Early marriage...

This good comment on early marriages by Benjamin Franklin, forwarded by our happily married firstborn, Mrs. Doug Ummel:

I am rather inclined to think that early [marriages] stand the best chance for happiness. The tempers and habits of the young are not yet become so stiff and uncomplying as when more advanced in life; they form more easily to each other, and hence many occasions of disgust are removed. And if youth has less of that prudence which is necessary to manage a family, yet the parents and elder friends of young married persons are generally at hand, to afford their advice, which amply supplies that defect; and by early marriage youth is sooner formed to regular and useful life; and possibly some of those accidents or connections that might have injured the constitution or reputation, or both, are thereby happily prevented. -Benjamin Franklin
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Great quote!

Having married my wonderful wife, Sebra, when she was 18 and I 23, I heartily concur.

This notion that one should wait until later in life to marry has never made sense to me. Of course, the argument they use is the same as mine: namely, that a person grows into who he/she is in their early adulthood. What better way to grow together, to learn together, to develop "who we are" together than to marry young?
Unfortunately, in this selfish society in which we live, many walk away from their covenant with the excuse of "growing apart"
THerefore, to those who are committed to live and grow as one: marry young. To those who aren't...why get married at all?
My husband is 27 and I am 24. Already in our marriage we have lived overseas together, had two children (3 and 1) together and have celebrated our 4 years of "togetherness."

As someone who married a little later (at 27), I must wonder if a great portion of our habit of marrying later is a lack of maturity. I know it was so in my case!

On the other hand, given Franklin's illegitimate children, we might rightly question Franklin's insight into this as well.

One of the reasons we marry later is that our romantic ideals prompt us to wait until we find that special someone. That can take a little while.

So what happens when our romantic ideals come crashing down when the "special" wears off? My husband grows more special to me every day...although perhaps I just found "someone special" at a young age. I don't feel like I "took the first one who came my way."

Well good. You shouldn't feel that way. And yes, some people do find the right match a lot earlier than others.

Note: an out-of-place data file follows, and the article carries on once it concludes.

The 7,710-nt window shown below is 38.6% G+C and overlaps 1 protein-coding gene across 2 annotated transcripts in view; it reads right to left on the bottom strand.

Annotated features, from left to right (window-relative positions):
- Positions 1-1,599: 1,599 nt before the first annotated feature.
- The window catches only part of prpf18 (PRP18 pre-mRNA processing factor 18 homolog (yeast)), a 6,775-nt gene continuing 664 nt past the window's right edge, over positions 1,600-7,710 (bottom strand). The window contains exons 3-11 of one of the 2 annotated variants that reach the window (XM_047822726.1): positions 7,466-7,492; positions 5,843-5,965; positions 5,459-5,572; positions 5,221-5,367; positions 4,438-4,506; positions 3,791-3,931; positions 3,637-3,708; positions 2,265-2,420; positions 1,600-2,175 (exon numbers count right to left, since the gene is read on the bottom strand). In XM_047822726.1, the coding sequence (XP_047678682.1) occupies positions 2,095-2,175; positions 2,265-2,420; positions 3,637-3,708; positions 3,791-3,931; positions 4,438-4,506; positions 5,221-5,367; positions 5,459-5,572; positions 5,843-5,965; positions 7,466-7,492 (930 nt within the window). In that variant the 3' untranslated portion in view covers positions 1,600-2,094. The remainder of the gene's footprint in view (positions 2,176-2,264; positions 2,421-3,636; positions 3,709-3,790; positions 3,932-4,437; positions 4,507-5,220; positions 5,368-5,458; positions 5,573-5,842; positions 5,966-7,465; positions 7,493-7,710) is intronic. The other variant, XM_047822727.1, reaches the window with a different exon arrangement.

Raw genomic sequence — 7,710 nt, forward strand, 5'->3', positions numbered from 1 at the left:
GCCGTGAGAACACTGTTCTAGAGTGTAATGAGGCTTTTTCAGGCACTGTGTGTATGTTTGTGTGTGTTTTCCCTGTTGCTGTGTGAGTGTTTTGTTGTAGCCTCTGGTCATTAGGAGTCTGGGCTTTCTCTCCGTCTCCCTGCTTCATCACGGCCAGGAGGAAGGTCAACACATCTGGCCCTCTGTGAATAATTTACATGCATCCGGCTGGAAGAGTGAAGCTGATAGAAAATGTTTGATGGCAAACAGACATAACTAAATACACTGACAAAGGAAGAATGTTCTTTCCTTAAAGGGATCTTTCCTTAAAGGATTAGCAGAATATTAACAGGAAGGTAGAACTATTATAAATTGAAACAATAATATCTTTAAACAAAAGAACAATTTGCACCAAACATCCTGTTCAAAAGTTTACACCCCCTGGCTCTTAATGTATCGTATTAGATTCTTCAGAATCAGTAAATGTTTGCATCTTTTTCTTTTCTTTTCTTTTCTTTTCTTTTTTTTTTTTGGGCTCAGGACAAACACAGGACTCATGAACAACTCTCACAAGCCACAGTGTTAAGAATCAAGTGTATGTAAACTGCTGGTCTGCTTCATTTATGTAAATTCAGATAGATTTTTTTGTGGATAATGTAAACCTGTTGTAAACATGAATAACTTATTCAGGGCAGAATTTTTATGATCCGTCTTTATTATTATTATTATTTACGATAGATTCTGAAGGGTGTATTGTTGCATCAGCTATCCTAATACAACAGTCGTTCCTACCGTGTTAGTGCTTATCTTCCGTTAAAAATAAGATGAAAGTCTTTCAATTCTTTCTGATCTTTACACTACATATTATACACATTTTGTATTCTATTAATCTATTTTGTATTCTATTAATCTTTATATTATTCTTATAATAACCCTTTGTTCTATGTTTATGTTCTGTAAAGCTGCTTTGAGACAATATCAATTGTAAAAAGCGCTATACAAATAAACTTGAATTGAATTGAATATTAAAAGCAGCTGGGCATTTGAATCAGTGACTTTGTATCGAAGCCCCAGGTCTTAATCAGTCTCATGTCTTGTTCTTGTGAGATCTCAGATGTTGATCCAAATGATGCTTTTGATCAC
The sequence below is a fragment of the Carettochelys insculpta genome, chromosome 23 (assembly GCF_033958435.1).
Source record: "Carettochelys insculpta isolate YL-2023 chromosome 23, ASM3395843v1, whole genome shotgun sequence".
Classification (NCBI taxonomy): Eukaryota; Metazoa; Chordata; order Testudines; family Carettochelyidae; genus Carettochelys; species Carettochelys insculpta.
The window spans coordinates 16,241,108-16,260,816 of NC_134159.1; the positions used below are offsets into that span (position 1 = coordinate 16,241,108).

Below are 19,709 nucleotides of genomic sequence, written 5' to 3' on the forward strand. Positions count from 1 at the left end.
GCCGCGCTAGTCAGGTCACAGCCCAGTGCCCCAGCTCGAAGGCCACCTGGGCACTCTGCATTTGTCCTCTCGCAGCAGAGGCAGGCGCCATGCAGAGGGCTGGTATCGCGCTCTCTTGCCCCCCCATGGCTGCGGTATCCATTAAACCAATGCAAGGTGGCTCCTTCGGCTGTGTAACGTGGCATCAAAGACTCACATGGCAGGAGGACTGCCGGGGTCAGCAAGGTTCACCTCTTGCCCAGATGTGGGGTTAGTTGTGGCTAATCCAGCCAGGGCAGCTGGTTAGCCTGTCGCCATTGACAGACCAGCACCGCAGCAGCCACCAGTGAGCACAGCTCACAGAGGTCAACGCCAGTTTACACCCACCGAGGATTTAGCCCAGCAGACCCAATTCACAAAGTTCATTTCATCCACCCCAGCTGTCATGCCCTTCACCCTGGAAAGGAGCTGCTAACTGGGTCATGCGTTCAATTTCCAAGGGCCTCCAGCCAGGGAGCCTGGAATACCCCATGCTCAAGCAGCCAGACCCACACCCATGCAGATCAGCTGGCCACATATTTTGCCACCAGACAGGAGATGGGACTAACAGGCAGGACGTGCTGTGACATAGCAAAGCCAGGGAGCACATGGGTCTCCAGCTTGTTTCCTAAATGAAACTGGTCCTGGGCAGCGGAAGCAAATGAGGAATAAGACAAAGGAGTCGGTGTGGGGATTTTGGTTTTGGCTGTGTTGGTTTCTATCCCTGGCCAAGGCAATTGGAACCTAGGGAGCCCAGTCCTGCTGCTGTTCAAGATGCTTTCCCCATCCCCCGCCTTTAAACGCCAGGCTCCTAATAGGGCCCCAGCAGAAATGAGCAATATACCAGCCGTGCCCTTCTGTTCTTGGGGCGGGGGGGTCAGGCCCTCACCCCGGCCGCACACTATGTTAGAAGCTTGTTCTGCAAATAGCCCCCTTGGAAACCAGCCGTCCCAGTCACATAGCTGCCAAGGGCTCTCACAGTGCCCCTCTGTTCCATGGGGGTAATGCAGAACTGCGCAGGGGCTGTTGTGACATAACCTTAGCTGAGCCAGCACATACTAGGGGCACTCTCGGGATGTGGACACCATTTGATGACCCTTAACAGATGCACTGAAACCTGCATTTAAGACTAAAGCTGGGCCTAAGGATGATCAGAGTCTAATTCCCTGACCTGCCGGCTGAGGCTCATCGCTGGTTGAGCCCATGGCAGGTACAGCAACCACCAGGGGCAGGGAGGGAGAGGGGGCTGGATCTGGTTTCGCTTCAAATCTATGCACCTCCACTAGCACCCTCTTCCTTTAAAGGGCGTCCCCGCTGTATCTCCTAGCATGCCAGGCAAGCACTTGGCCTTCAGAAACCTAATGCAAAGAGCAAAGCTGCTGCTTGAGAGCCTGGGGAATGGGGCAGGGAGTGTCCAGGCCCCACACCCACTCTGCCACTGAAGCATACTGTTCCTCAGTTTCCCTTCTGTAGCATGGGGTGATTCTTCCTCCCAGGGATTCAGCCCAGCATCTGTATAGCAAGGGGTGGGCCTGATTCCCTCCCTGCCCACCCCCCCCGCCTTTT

My wife and I married at 23, which is probably a bit young for the modern age, but a bit old for Mr. Franklin.

Looking back, I am glad we married when we did, especially since God called us to CGS where we could hear faithful messages about God's design for our marriage.

One of the reasons that "young" marriages are discouraged in our culture is that those that marry young are statistically more likely to have their marriages end in divorce.

Some people are ready to marry at 18 or 19 (for a woman; I've yet to meet a boy that age who had any business marrying) while others are still hopelessly immature in their late 20's.

While it's sweet to read that a young marriage has still managed to sustain itself all of four years later, this is hardly a compelling argument for young marriages in our current culture. At the same time, Jodi --- in her young starry-eyed newlywed state --- does make a valid point about growing together as a married couple. Years ago, I felt similarly about the advice to postpone parenthood in order to "get to know each other". Wouldn't we get to know each other much better as parents? (Experience has borne this out.)

Hindsight is often 20/20. Now that we are measuring the length of our marriage in decades, I would have to say that I've come to the following conclusions:

1. Some of my best friends married young, at the ages of 18 and 19. All those marriages have endured. Some are wonderful marriages. Some of them were probably far more companionable and "compatible" when the two were teenagers. I only know of one friend who regrets her early marriage. However, all of those marriage were plauged by early difficulties that we didn't have. (Then again, we had our own unique challenges.)

2. My husband would not have considered marrying me had we gotten to know each other any sooner than we did. When he was younger than 30, he was looking for an entirely different sort of woman. The same holds true for many young men, who often have some rather narrow and immature ideas about what makes for a good wife. As a boy matures into a man, his priorities change.

3. There is some truth to the adage "Marry in haste; repent at leisure". At the same time, no matter how long you date or court, you will still be in for surprises when you get married.

4. You really don't get to know a man until you have had children together. Having our babies when we did is the best thing we ever did.

5. The bottom line is seeking God's wisdom. In Scripture, He has not chosen to comment on the best age for marriage. There is a reason for that.

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